After having its entertainment license dramatically yanked Feb. 18 because of gang-related shootings, the Knitting Factory Concert House in Spokane will reopen for business Feb. 23.
The threat of an indefinite closure has passed. All is well again. Spokane punk band Storm Normandy and other local acts will rock the stage. Fans will pound beers and down shots. Downtown Spokane can get back to being good ol' SpokeCompton.
OK, that's jaded: The Knitting Factory and Spokane police met on Feb. 21, came to an agreement and emerged with the belief they can work together to improve safety.
Still, the dark-cloud question that loomed over the situation from the moment Spokane's new police chief made the Knit a scapegoat remains unanswered, not to mention unaddressed: Are concert venues responsible for the off-site behavior of their patrons?
Two people were shot after 2 a.m. Feb. 18 across the street in a parking lot not operated by the Knitting Factory. Two more were shot less than an hour later at an apartment complex 17 blocks away. Nobody was injured critically. No arrests had been made at press time.
Despite the fact they happened after business hours, these incidents, coupled with a large number of police and EMS calls to the Knit in the past year, caused Spokane Police Chief Frank Straub to lower the boom on the Knit, citing "public safety concerns."
"We're not going to tolerate this type of behavior in any of our neighborhoods," he said, "let alone downtown."
That is reassuring news for the fine people of Spokane.
But what does it have to do with waging a war on concerts and the mostly law-abiding people who enjoy them?
Knitting Factory also operates concert clubs in Boise, Reno, Nev., and Brooklyn, N.Y.
If the Knit in Spokane is such a hotbed for trouble, why wasn't a patrol car instructed to cruise through that parking lot after the show, which was a third-party rental for a DJ dance party? (Incidentally, no trouble was reported inside the club that night.)
Is Knitting Factory security supposed to pin toy badges on their shirts, comb the neighborhood after events and unleash vigilante justice on gang members who stow guns in their vehicles? (A metal detector prevents weapons from coming into the Knit.)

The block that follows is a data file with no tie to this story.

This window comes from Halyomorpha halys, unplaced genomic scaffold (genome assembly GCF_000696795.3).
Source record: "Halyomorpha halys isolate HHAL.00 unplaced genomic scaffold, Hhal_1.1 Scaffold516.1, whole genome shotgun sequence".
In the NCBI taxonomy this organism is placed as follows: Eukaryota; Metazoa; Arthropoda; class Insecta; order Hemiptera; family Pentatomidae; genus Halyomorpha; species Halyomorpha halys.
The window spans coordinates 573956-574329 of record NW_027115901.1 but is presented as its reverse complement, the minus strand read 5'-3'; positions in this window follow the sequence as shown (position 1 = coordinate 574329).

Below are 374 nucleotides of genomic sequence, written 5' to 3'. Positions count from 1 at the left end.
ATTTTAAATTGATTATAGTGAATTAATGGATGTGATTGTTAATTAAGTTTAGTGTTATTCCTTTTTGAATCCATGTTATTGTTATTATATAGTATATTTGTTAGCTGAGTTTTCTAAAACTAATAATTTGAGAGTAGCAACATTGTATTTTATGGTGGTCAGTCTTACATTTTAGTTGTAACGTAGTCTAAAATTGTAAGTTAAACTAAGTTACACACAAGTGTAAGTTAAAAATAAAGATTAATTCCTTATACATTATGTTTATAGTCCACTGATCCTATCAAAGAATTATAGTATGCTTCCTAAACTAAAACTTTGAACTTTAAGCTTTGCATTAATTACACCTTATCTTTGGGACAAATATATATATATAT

Where does the responsibility of a business end? Where does the responsibility of police - brave public servants paid with citizen tax dollars to fight crime - begin?
These are tough questions. Maybe they aren't all entirely fair questions. This isn't a simple issue, and we aren't privy to all the facts. It should be noted that the city of Spokane had already spoken to the Knit about issues related to the club.
But did Spokane police have the right to indefinitely suspend the Knit's entertainment license because of events that occurred off the club's property and after business hours?
According to Spokane municipal code, it appears ... yes.
However, that's not the sort of question that the Knitting Factory probably dared pose this week. At least not publicly and combatively.
When you are in danger of losing money by the fistful, it behooves you to deal with city officials by pointing your thumbs skyward, grinning and asking, "What can I do for you?" Even if you believe you are right and they are wrong.
Knitting Factory has fostered a working relationship with officials in other cities that has not resulted in this sort of heavy-handed spanking.
Even if the Knitting Factory is not directly responsible for crime in Spokane, it makes sense to want to help curb it. Customers catching bullets - even across the street - is bad for business.
But it doesn't change the fundamental question about where the onus should fall in this supposed land of the free.
A "Keep the Knitting Factory Open" Facebook page had attracted 3,400 members by Feb. 21. It contained plenty of predictable drivel, but also thoughtful discussion.
"If I'm sitting with my friends at a McDonald's talking about robbing the bank across the street, does that make McDonald's responsible for the bank robbery?" asked a commenter who said she has taken her children to the Knit. "Shut them down, the Big Mac made me do it!"
A commenter at the Spokesman-Review website felt decidely less safe downtown: "I carry a sidearm quite often going to and from work. This is daily, not just during events."
(Side note: Ever check out the scene at the bus station in downtown Spokane? Zoinks, Scooby.)
To an outsider from Boise - where our biggest worry downtown is how to find close, free parking - it appears that Spokane has more pertinent things to do than wave its finger at the Knitting Factory.
Maybe city officials should be thankful that a concert venue wants to do business downtown at all.
Michael Deeds' column runs Friday in Scene and Sunday in Life. He hosts "The Other Studio" at 9 p.m. Sundays on 94.9 The River.